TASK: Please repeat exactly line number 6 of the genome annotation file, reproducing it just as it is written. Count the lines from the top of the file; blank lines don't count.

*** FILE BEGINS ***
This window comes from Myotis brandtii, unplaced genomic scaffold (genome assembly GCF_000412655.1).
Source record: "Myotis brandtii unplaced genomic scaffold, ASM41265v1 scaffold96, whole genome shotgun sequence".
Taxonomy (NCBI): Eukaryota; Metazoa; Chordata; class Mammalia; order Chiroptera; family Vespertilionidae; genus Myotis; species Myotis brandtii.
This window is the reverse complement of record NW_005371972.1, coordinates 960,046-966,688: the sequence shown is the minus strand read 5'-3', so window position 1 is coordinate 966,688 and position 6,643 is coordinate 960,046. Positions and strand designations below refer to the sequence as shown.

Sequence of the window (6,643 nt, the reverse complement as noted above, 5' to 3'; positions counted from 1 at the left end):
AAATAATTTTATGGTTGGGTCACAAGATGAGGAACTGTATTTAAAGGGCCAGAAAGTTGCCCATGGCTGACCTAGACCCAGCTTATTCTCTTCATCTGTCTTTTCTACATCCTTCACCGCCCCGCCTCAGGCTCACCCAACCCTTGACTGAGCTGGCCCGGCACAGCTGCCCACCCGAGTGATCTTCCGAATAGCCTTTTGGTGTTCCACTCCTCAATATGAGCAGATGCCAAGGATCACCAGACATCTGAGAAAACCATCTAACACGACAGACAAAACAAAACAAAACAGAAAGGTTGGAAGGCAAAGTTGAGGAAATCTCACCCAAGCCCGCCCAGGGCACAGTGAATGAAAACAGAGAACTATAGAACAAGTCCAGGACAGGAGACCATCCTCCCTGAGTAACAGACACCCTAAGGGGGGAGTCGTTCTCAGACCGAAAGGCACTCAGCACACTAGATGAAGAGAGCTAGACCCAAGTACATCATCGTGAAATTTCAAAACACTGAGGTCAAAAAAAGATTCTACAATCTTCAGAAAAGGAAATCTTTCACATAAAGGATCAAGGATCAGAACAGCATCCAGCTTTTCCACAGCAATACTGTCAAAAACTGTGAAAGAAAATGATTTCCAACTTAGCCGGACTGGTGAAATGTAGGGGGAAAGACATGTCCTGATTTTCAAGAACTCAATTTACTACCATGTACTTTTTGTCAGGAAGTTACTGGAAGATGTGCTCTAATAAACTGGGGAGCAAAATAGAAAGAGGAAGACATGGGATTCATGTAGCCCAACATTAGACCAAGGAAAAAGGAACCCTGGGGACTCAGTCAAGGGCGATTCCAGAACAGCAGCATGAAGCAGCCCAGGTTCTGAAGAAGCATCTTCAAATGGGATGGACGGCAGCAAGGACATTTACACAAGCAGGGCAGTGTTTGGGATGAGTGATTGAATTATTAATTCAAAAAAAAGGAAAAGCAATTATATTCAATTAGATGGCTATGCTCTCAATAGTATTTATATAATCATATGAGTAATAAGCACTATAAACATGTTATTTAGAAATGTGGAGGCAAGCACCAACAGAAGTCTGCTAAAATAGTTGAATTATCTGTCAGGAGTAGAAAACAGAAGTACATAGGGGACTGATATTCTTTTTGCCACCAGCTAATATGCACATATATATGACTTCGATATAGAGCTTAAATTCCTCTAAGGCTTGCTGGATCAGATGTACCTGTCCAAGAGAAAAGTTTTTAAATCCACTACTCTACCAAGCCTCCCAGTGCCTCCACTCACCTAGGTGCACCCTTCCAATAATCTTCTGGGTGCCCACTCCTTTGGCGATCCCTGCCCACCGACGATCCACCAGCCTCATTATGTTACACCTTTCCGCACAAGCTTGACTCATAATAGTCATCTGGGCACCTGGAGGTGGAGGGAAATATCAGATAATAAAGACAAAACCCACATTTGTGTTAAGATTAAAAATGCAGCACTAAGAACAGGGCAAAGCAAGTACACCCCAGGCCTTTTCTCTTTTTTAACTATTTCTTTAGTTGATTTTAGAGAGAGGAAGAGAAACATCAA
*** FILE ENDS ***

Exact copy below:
AAATAATTTTATGGTTGGGTCACAAGATGAGGAACTGTATTTAAAGGGCCAGAAAGTTGCCCATGGCTGACCTAGACCCAGCTTATTCTCTTCATCTGTCTTTTCTACATCCTTCACCGCCCCGCCTCAGGCTCACCCAACCCTTGACTGAGCTGGCCCGGCACAGCTGCCCACCCGAGTGATCTTCCGAATAGCCTTTTGGTGTTCCACTCCTCAATATGAGCAGATGCCAAGGATCACCAGACATCTGAGAAAACCATCTAACACGACAGACAAAACAAAACAAAACAGAAAGGTTGGAAGGCAAAGTTGAGGAAATCTCACCCAAGCCCGCCCAGGGCACAGTGAATGAAAACAGAGAACTATAGAACAAGTCCAGGACAGGAGACCATCCTCCCTGAGTAACAGACACCCTAAGGGGGGAGTCGTTCTCAGACCGAAAGGCACTCAGCACACTAGATGAAGAGAGCTAGACCCAAGTACATCATCGTGAAATTTCAAAACACTGAGGTCAAAAAAAGATTCTACAATCTTCAGAAAAGGAAATCTTTCACATAAAGGATCAAGGATCAGAACAGCATCCAGCTTTTCCACAGCAATACTGTCAAAAACTGTGAAAGAAAATGATTTCCAACTTAGCCGGACTGGTGAAATGTAGGGGGAAAGACATGTCCTGATTTTCAAGAACTCAATTTACTACCATGTACTTTTTGTCAGGAAGTTACTGGAAGATGTGCTCTAATAAACTGGGGAGCAAAATAGAAAGAGGAAGACATGGGATTCATGTAGCCCAACATTAGACCAAGGAAAAAGGAACCCTGGGGACTCAGTCAAGGGCGATTCCAGAACAGCAGCATGAAGCAGCCCAGGTTCTGAAGAAGCATCTTCAAATGGGATGGACGGCAGCAAGGACATTTACACAAGCAGGGCAGTGTTTGGGATGAGTGATTGAATTATTAATTCAAAAAAAAGGAAAAGCAATTATATTCAATTAGATGGCTATGCTCTCAATAGTATTTATATAATCATATGAGTAATAAGCACTATAAACATGTTATTTAGAAATGTGGAGGCAAGCACCAACAGAAGTCTGCTAAAATAGTTGAATTATCTGTCAGGAGTAGAAAACAGAAGTACATAGGGGACTGATATTCTTTTTGCCACCAGCTAATATGCACATATATATGACTTCGATATAGAGCTTAAATTCCTCTAAGGCTTGCTGGATCAGATGTACCTGTCCAAGAGAAAAGTTTTTAAATCCACTACTCTACCAAGCCTCCCAGTGCCTCCACTCACCTAGGTGCACCCTTCCAATAATCTTCTGGGTGCCCACTCCTTTGGCGATCCCTGCCCACCGACGATCCACCAGCCTCATTATGTTACACCTTTCCGCACAAGCTTGACTCATAATAGTCATCTGGGCACCTGGAGGTGGAGGGAAATATCAGATAATAAAGACAAAACCCACATTTGTGTTAAGATTAAAAATGCAGCACTAAGAACAGGGCAAAGCAAGTACACCCCAGGCCTTTTCTCTTTTTTAACTATTTCTTTAGTTGATTTTAGAGAGAGGAAGAGAAACATCAA